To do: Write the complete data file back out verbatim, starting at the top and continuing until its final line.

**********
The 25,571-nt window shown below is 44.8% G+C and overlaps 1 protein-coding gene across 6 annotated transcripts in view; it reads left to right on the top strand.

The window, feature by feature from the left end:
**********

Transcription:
The 25,571-nt window shown below is 44.8% G+C and overlaps 1 protein-coding gene across 6 annotated transcripts in view; it reads left to right on the top strand.

The window, feature by feature from the left end: